Edie Fake, Julietta Cheung, Jeff Prokash, Kate Conlon, Gwendolyn Zabicki, Azadeh Gholizadeh, Kevin Stuart, Kelly Kaczynski, Fidencio Fifield-Perez, and Claudia Weber
Curated by Danny Floyd for the Gaylord and Dorothy Donnelley Foundation Curatorial Fellowship, July 13 - December 14, 2018
In 2002, in a special issue on obsolescence, the critical journal October published an essay by the Dutch architect Rem Koolhaas called “Junkspace.” He coined this term for architecture that favors market demands over human need. It is beholden to neither utility nor concept and is thus infinitely interchangeable. “Junkspace is the residue mankind leaves on the planet,” Koolhaas writes. “Modernization had a rational program: to share the blessings of science, universality. Junkspace is its apotheosis.” It is what is left after the extreme height and exhaustion of Modernism, the advent of a culture so technologically advanced that it can produce architecture faster than it can understand what it means, especially for the working people that hold it up.
“The author is dead, history is dead, only the architect is left standing … an insulting evolutionary joke,” He continues. “A shortage of masters has not stopped a proliferation of masterpieces.” In this passage, he refers to Roland Barthes’ famed 1977 essay, “Death of the Author” which proclaims that “the birth of the reader must be at the cost of the death of the Author.” Signaling Postmodernism’s reversal of traditional artistic hierarchies, Barthes suggests that literature comes into being through reading, not writing. Koolhaas begs the question of why architecture remains immune to such Postmodern egalitarian values. Killing the architect would mean taking control over the narratives of architecture from the ground up, or the inside out, from the inhabitants’ perspective. Thus we could ask: after Modernism is Junkspace, but what is after Junkspace? Can a creative working class reclaim meaning and human need in our built environment? This exhibition brings together artists who are examining the built environment in this spirit.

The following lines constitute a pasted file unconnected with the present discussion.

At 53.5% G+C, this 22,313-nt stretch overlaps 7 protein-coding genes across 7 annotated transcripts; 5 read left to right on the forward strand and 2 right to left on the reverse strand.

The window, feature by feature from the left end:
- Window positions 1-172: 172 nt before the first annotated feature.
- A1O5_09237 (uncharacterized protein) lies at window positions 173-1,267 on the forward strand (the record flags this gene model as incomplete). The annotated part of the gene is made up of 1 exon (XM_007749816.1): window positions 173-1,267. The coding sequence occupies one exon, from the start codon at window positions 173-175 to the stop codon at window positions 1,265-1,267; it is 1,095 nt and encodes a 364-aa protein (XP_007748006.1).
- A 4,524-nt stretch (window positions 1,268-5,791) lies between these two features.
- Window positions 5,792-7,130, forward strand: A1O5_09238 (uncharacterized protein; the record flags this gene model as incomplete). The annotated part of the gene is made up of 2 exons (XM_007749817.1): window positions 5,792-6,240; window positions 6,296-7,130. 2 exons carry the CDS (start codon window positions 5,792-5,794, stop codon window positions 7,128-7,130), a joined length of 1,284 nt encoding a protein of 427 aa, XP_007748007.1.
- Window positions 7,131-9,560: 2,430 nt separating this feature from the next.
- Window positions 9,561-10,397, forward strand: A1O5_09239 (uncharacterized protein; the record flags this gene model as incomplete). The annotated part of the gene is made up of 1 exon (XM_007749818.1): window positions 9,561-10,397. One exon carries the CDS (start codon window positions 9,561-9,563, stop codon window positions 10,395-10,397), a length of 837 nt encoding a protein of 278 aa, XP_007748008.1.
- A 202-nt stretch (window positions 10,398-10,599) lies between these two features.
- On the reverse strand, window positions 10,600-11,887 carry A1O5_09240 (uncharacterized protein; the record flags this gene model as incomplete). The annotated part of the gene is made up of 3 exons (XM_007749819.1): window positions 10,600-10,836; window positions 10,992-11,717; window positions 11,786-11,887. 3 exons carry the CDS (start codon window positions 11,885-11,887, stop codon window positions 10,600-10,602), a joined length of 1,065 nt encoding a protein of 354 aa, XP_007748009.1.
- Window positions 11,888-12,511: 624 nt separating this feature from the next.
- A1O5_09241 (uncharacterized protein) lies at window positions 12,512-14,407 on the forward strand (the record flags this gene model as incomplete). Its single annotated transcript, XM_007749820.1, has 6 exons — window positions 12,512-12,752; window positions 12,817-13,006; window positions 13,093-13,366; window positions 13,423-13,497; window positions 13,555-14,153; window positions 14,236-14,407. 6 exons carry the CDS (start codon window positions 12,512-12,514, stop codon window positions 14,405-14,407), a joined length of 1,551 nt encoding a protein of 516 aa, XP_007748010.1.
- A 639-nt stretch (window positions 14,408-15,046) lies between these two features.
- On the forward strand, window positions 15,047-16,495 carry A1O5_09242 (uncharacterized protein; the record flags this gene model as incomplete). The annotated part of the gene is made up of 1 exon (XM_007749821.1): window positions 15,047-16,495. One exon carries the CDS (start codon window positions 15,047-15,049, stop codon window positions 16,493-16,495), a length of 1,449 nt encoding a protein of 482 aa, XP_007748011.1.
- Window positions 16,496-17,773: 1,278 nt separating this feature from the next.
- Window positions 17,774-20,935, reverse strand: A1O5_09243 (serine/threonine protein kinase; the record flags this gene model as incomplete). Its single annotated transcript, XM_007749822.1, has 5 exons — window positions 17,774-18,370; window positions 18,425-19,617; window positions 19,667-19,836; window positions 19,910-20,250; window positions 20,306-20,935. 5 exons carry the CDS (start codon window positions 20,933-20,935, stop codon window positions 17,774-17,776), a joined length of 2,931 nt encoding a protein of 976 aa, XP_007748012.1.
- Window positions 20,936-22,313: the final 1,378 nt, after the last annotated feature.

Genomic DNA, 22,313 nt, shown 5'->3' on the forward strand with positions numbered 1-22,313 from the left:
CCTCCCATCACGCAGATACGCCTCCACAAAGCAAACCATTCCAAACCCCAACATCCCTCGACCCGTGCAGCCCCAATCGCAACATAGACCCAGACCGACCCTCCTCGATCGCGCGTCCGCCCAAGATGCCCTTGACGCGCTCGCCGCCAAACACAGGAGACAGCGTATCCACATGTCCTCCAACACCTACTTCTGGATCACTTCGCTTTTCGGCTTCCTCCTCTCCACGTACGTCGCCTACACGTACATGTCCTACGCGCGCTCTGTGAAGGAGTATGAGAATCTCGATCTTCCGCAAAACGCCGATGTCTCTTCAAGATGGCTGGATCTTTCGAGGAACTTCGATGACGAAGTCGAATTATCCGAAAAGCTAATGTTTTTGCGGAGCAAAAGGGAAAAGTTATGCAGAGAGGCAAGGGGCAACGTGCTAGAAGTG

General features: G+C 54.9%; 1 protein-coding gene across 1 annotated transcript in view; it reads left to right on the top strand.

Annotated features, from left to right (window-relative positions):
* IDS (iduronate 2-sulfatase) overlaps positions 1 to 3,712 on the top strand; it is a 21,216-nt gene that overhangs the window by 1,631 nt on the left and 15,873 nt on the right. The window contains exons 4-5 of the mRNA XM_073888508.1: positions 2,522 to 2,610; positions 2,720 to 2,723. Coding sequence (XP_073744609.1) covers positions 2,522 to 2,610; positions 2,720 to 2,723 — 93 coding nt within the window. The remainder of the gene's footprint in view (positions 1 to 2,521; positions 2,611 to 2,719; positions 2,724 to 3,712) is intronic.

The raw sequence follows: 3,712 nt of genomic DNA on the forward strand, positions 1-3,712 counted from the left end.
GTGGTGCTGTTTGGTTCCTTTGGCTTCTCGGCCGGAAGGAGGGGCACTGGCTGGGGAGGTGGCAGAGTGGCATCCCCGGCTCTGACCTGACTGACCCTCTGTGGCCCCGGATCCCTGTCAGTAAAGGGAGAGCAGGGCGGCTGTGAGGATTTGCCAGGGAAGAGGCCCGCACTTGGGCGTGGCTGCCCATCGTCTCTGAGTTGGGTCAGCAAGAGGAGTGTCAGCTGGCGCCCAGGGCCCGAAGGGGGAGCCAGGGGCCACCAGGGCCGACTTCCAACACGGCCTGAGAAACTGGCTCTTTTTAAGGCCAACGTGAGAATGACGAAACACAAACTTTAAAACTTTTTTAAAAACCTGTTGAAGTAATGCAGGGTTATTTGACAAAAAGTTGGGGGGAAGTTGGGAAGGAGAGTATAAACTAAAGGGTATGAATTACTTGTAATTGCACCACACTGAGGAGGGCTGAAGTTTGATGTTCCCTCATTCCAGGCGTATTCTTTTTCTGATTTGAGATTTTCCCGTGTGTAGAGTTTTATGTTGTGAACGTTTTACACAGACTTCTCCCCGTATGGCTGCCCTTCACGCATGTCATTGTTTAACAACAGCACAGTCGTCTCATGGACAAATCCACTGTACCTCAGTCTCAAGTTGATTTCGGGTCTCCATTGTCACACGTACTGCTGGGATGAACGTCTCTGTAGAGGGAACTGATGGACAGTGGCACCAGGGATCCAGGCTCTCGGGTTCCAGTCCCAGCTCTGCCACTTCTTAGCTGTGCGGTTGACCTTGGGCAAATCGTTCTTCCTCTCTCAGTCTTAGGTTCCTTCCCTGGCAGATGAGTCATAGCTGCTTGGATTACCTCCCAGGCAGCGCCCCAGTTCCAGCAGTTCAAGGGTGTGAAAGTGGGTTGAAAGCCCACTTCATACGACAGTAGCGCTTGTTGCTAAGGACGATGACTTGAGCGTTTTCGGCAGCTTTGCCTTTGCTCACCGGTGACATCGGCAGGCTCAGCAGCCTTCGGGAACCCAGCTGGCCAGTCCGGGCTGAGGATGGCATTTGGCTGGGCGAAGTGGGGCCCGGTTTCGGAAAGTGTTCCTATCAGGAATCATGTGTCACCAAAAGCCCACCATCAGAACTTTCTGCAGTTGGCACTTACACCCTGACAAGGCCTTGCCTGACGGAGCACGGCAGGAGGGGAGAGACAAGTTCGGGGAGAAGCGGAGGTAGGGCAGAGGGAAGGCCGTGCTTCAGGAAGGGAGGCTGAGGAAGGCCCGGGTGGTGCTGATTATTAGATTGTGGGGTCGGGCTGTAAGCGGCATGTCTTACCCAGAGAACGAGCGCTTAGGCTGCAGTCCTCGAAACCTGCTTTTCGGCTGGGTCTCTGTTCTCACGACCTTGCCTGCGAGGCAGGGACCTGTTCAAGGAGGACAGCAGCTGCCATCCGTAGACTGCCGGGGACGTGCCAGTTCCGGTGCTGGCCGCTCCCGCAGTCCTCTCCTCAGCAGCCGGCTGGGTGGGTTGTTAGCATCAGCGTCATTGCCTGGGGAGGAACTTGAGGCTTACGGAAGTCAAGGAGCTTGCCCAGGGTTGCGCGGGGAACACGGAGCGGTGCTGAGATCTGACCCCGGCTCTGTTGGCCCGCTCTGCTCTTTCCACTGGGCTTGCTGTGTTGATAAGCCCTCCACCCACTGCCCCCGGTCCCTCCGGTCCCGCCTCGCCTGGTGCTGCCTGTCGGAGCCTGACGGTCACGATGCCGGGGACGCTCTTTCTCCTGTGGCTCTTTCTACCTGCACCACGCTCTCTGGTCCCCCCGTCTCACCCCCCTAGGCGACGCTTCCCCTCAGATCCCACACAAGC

Through various approaches, they explore their surroundings with intrigue, novelty, and sincerity, whereas “Junkspace is the body double of space, a territory of impaired vision, limited expectation, reduced earnestness..., the Bermuda Triangle of concepts, an abandoned petri dish.” Some work imagines fictional architectural realities with curiosity and exuberance. Others contemplate the complicated ways that the space of home or community spaces form our identities. Many of the artists valorize labor while Junkspace tries to hide it. The artists take care in craft, while in Junkspace, “verbs unknown and unthinkable in architectural history–clamp, stick, fold, dump, glue, shoot, double, fuse–have become indispensable.”
Perhaps Koolhaas’ 2002 essay was a warning. The economic collapse of 2008 was a precipice of Junkspace out of which architecture is still climbing. The only thing more Junkspace than a high-rise luxury hotel is one half-built on indefinite hold. But with hope, we can keep this in mind while having an art exhibition in an office building. Koolhaas calls offices “the next frontier of Junkspace,” but it doesn’t have to be. Even at this critical economic juncture, Junkspace can be reinvented. Perhaps we are not forever “condemned to a perpetual Jacuzzi with millions of [our] best friends” as Koolhaas suggests.